Evolve, under Jason, are convinced to go for the over-fifties market, although three-quarters of them worry that, well, they don’t have any experience of dating people of that age, or know anyone who does, but Jason maintains it’s a bold move, and so the scene is set. Endeavour go for the safer “young professionals” route, which seems to go down well with everyone. Well, it would, wouldn’t it? What risk are they taking? But then we all know that sometimes it’s those that push the envelope and take a chance that Lord Sugar respects more than those who just stick to the tried and tested.
Francesca and Neil head off to the focus group, where they’re told — by a bunch of people who look a hell of a lot older than fifty! — that the over-50s don’t want cheeky and risque: focus on flowers and friendship, they tell the pair, who are so convinced that they think that would make a good name for the website: Flowers and Friendship. Hmm. Do I hear the sound of screaming engines falling from the sky? Jason is less than happy: he wanted to go with a “hip, cool, funky” idea for the not-quite-pensioners, but market research is king and so he has to change his vision. Leah and Myles meanwhile head out onto the streets to take pictures for their website, giving one lucky member of the public a chance to be paired with the lovely Leah. He doesn’t look too upset about it.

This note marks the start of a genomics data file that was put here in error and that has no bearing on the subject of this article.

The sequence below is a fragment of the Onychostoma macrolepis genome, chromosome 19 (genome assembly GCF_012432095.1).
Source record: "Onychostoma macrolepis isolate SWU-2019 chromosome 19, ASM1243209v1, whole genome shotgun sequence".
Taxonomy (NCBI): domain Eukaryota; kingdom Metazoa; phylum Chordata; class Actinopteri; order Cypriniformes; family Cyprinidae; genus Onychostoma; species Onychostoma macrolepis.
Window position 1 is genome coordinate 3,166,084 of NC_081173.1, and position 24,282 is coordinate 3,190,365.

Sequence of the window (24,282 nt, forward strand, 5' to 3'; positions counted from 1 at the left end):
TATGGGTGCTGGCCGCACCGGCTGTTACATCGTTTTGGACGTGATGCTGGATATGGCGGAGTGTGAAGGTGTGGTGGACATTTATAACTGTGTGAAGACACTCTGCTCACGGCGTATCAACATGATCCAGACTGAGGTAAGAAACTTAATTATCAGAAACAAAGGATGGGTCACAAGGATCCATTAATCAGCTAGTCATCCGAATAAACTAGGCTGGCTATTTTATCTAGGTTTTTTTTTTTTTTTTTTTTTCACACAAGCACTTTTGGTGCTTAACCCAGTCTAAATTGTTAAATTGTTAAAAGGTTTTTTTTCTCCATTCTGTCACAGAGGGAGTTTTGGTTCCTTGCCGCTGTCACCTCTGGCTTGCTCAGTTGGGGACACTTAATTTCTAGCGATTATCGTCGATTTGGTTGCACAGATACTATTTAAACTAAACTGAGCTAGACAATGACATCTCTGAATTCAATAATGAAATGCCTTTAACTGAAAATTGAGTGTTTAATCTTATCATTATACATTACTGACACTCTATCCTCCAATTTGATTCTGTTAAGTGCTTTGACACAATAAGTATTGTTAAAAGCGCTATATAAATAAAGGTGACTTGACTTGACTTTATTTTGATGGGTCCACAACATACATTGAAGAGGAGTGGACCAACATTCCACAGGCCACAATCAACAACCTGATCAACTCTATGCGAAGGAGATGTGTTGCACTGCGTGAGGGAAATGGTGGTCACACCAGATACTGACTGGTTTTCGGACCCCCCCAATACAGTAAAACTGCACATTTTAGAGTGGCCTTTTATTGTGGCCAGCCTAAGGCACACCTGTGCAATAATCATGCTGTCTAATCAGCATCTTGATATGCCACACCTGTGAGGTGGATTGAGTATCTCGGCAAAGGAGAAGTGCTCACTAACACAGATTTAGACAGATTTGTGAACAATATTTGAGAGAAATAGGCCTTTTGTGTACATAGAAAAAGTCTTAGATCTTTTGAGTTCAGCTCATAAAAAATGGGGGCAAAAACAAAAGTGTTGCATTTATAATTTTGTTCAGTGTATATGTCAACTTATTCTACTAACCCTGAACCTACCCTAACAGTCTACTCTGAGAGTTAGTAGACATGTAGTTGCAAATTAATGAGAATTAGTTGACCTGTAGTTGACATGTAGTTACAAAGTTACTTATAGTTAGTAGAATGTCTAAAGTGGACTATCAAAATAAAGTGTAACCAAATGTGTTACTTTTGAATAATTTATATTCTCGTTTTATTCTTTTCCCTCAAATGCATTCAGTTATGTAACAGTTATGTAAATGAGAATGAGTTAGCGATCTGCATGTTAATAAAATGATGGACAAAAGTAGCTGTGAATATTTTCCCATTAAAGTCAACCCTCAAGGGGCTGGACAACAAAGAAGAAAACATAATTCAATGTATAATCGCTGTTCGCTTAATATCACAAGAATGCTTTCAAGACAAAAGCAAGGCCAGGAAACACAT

However as they wrestle with concepts at the design studio it’s clear Jason is dithering. He can’t even decide on the colour of the fonts! He spends 45 minutes thinking about it, changing the colours, changing them back, thinking some more, conceptualising, and even the designer is looking frustrated. Nothing compared to Luisa though, who is close to losing it. Pulled away almost physically by her, without really still being happy with his decision on the colours, Jason has now delayed them to the point that they are two hours late meeting with their website designer and it’s unlikely they can get the site finished. She’s so annoyed about it that she keeps nagging him as they leave the design studio, and everyone turns to watch with little grins. When they get back to the house Luisa, impatience boiling over, asks Jason if he wants to step down in favour of her.
Jason, of course … agrees?